THE Prime Minister ordered primary schools to reopen their gates from June 1 in a surprise announcement on Sunday. But critics said the announcement was an attempt to shift the spotlight away from the Dominic Cummings row. Boris Johnson said returning kids to their classrooms is crucial for their “health, welfare and long term future”. But he admitted it may “not be possible” for all to reopen by the start of the month. Secondaries will start reopening a fortnight later, on June 15, so Year 10 and Year 12 can have “some contact” to help prepare for GCSEs and A-levels, he said.
The Prime Minister is sticking to his date for schools opening but acknowledged “it may not be possible” for all of them to do so by June 1. Speaking at the Downing Street press briefing, Boris Johnson said, despite resistance from many councils, the Government planned to push ahead with the opening date. “We said we would begin with early years’ settings and reception, year one, and year six in primary schools,” he said. Mr Johnson said: “Today, I can announce it is our intention to go ahead with that as planned on June 1, a week on Monday.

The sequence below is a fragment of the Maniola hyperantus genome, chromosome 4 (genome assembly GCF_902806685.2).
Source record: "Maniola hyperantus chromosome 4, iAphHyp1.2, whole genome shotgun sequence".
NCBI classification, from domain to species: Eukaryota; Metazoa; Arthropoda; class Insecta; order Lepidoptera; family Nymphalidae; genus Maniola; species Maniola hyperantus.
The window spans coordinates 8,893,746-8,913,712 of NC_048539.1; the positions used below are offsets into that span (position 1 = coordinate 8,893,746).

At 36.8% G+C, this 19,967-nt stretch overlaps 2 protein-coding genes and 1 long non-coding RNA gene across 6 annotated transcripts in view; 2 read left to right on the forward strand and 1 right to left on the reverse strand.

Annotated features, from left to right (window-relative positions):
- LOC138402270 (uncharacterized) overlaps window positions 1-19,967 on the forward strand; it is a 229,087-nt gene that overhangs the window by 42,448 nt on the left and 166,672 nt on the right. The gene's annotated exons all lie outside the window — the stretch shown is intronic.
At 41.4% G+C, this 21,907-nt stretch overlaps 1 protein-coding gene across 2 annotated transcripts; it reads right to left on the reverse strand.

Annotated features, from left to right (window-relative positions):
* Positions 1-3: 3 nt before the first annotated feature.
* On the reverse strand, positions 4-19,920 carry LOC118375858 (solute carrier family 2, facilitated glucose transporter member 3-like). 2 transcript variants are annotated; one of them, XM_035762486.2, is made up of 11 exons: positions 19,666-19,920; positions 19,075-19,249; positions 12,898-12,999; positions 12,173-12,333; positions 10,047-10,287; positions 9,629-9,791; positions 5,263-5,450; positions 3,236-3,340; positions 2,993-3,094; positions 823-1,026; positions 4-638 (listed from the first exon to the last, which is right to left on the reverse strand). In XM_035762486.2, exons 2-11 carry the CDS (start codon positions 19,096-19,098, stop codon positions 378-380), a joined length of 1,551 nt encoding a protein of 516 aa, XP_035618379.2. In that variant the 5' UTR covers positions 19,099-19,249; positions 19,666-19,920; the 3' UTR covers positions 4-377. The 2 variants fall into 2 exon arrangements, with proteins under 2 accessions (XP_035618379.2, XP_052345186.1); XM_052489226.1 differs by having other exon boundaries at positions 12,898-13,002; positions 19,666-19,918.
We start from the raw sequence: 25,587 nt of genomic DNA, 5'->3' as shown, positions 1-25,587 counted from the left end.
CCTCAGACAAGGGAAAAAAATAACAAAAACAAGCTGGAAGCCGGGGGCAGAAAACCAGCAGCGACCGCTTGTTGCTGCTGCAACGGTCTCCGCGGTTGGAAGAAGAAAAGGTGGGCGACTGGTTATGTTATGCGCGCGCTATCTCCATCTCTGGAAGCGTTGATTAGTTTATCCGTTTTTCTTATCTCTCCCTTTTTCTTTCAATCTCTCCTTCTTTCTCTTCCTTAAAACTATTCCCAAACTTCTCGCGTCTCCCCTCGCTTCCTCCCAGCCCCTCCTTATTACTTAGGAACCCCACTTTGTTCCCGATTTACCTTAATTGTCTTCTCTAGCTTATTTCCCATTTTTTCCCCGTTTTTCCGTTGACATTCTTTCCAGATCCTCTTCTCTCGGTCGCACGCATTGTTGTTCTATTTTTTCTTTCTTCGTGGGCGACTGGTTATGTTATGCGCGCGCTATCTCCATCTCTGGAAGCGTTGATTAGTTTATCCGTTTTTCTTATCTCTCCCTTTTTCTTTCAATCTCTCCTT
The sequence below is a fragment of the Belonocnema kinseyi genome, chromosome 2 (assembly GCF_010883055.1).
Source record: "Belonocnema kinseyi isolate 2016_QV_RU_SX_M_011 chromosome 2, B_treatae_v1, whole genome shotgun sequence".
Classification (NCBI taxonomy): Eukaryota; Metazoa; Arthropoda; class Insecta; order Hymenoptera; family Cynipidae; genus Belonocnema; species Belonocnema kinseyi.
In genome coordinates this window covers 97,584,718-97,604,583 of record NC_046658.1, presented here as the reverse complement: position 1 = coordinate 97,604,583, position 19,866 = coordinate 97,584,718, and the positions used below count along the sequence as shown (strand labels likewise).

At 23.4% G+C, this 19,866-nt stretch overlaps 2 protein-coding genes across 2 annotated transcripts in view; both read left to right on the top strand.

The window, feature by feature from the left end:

Schools in Britain will start to reopen on June 1, the government has today announced. In a briefing to the nation this evening, Prime Minister Boris Johnson said some primary schools will open at the start of next month, with secondary schools to provide ‘some contact’ from 15 June. Reception, year one and year six classes will be the first to return to primary schools on June 1, Mr Johnson confirmed. It comes after weeks of wrangling between the government and teachers’ unions over coronavirus safety concerns.